But for me the sporting terrier breed most spoiled in the modern era is the Bull Terrier, quite unlike its original type, due entirely to the machinations of one Breed Club, who decided this fine breed should have the head of the Cheviot sheep! Whatever happened to breed-type, breed-loyalty and faithfulness to the old Breed Standard (which was soon amended to suit a clique and endorsed by a weak compliant KC). If this Breed Club had been attempting to breed out albinos or unwanted aggression in a former dog-fighting breed, they would have my full support but this was a complete betrayal of a breed's true type and to me thorough misuse of office by the officials of this Breed Club. In the show rings of today, any Bull Terrier not displaying a sheep's head would be thrown out of the ring; in 1920 a sheep-headed Bull Terrier would have been laughed out of the ring! Such is progress! Luckily, a group of enlightened breeders, led by Lyndon Ingles in Wales, are restoring true type in this fine old English terrier breed.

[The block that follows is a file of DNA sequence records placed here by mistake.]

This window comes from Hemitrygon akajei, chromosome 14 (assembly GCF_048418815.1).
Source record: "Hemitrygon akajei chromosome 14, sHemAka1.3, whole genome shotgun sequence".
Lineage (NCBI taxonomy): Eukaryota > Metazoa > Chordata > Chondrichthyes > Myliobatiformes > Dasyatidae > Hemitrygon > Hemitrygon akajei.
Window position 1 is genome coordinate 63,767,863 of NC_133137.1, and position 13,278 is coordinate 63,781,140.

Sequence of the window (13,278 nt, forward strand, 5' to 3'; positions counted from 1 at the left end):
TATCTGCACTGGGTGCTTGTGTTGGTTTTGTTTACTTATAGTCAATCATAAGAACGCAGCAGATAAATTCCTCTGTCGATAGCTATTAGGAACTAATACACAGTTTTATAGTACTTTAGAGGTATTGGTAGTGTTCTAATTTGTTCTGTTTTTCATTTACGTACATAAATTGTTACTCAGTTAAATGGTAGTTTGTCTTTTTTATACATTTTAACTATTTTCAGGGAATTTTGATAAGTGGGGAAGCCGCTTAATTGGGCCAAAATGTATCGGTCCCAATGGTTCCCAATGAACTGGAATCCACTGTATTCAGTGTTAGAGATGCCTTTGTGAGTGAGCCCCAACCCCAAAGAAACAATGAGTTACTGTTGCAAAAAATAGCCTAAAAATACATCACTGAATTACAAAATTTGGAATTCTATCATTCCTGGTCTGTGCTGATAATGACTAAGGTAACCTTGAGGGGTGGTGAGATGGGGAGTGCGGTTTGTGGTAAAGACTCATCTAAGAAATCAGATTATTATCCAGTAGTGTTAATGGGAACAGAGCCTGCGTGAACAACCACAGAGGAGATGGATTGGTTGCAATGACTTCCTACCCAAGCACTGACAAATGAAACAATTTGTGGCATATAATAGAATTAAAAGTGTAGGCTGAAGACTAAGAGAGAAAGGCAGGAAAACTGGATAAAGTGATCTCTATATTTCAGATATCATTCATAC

Does it really matter if true type is not maintained or respected? Shouldn't show breeders/exhibitors be free to exhibit the specimens they favour? If the general public buy the offspring of these dogs and prize their pedigree, who loses? The answer is that dogs lose out in every one of these questions being asked. True type and historic form have a dynamic link with function and the pressures for soundness this instils. Breeds developed from function not human whim or some passing fad and that brought anatomical soundness with it. That factor gave us the precious breeds we treasure in a form that is best for their needs! Our ancestors sought physical soundness and a functional capability in their dogs because that provided them with the best dogs. We can ignore their judgements and their acquired wisdom - but at not our peril but that of our breeds of sporting and working dogs. Old breeders, before dog-shows were held, expected their dogs to earn their keep and developed the dogs, then the breeds, to ensure just that. In modern times, the noble and often inspired work of Bulldog restorers like the late Ken Mollet with his Victorian type, Lolly Wilkinson in Canada with her Olde Englishe type, the admirable Australian type of the Greens, the Dutch and American types of Gimmecke and Leavitt respectively, as well as the Dorset and Sussex strains, show the way ahead. No doubt mocked and vilified by the pedigree Bulldog lot, they deserve every plaudit we can muster and anyone matching them or joining them merit our best support. Breeds need conserving - but only in the right mould.